Seu Jorge is a badass even when he's playing the flute.
  • Seu Jorge is a badass even when he's playing the flute.
I spent the rest of the afternoon getting ready in between bands and fighting for space to work on this "small" stage. When Weezer is playing after you, they can eat up a lot of space getting all of their gear set up. Their drum riser was ten feet tall! We had an hour to get Sonic Youth ready while Snoop Dogg was playing the opposite stage. I had no idea that he could play for an hour and I'd know every song? He covered House of Pain's "Jump Around" and the crowd ate it up. Who knew it was so easy to get thousands of Quebeckers to yell "Fuck the police!" Didn't even get to see the Sonic Youth folks until they were walking onto the stage to play. I haven't laid eyes on these folks in over six months and all we had was "How are you doing? Oh yeah? How does it sound out there? Pretty good today? OK, see you after the show!" And on they went. This set was almost all the "new" record.

They played a great show, we packed up, and I grabbed a beer and a ride on a golf cart to go catch the end of Devo. I saw the ending of "Beautiful World" with Booji Boy singing (it was their last song) and jumped on another golf cart (it's how you get around on festivals like that), where I sat between Aaron who does front-of-house sound for Sonic Youth and Emily Haynes from Metric. I'd previously been able to watch a little of her set from the TV monitor while we were packing our semi truck, and she looked larger than life and a little like Kim Gordon. She seemed down to earth now, except she still had gold sparkles on her face from when she was onstage. She must have rushed right over to catch the end of Devo. We went back to the artist trailers and had a couple of drinks with the Metric folks, and I can say I hope it's not my last time hanging out with them. When they found the second bottle of gin in the freezer, though, we thought it was time to call it a night. As we headed out of the festival I thought I heard Weezer covering Lady Gaga, but it may have been all the poutine talking.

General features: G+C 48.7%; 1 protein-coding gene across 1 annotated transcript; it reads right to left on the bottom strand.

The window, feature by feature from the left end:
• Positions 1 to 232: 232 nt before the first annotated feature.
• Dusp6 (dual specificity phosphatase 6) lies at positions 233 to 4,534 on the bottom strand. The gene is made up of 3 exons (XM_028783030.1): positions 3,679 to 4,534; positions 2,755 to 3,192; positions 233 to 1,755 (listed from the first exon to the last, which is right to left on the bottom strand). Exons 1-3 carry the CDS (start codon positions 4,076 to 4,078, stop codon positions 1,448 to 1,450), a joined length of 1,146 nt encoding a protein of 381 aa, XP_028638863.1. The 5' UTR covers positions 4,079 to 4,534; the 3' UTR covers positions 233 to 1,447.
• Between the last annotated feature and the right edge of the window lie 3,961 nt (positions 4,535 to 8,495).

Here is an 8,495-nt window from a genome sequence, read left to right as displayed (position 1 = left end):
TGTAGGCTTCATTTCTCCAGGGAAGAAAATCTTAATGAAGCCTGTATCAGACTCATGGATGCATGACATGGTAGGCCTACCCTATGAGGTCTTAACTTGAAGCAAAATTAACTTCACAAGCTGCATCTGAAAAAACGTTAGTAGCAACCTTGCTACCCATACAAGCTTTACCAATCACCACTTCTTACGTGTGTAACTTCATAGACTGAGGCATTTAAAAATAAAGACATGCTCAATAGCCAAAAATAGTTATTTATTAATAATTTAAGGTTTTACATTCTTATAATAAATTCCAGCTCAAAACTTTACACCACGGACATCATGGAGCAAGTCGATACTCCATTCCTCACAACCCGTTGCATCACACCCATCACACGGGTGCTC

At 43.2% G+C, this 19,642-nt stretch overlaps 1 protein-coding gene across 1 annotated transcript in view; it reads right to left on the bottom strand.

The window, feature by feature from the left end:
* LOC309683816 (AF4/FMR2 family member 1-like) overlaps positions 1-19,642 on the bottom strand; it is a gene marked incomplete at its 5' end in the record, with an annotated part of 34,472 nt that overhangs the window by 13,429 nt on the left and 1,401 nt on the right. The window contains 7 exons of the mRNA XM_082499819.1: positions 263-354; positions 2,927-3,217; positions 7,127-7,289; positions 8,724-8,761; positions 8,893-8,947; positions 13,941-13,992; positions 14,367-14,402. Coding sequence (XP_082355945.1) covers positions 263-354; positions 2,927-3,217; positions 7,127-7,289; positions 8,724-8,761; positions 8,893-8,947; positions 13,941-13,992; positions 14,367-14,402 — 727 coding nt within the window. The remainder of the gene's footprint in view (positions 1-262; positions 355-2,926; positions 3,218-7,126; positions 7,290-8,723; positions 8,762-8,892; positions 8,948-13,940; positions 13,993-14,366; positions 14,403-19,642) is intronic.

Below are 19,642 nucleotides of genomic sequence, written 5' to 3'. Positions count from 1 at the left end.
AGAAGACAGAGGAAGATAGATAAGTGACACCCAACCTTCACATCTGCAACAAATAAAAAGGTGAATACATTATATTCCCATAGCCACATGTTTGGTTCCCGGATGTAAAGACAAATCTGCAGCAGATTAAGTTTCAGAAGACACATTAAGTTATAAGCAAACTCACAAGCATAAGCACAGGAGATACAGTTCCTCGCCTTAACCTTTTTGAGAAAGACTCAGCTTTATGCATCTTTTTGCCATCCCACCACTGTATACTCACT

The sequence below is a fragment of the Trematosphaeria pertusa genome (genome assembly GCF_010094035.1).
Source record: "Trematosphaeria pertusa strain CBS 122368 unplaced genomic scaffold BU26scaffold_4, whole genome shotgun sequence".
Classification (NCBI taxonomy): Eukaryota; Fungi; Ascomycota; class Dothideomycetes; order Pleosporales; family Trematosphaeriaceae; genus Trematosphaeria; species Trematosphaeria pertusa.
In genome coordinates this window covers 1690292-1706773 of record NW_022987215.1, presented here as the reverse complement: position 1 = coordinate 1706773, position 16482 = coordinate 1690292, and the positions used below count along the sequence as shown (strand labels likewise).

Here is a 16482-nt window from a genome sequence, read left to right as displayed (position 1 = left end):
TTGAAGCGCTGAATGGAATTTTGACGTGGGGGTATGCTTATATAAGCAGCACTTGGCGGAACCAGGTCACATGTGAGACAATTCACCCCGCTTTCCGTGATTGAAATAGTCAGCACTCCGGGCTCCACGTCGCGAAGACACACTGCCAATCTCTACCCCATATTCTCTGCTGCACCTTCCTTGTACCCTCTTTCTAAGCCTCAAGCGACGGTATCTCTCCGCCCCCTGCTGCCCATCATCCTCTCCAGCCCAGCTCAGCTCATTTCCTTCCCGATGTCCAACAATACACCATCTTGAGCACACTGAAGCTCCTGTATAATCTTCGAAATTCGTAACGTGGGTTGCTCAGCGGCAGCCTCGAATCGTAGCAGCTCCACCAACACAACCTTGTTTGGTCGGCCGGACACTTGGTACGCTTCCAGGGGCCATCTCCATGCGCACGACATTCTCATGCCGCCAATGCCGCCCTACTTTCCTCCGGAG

Back soon with a post about Pavement's show in Millennium Park this week! See you there?

Jeremy also posts on Twitter and is probably on the road right now. . . .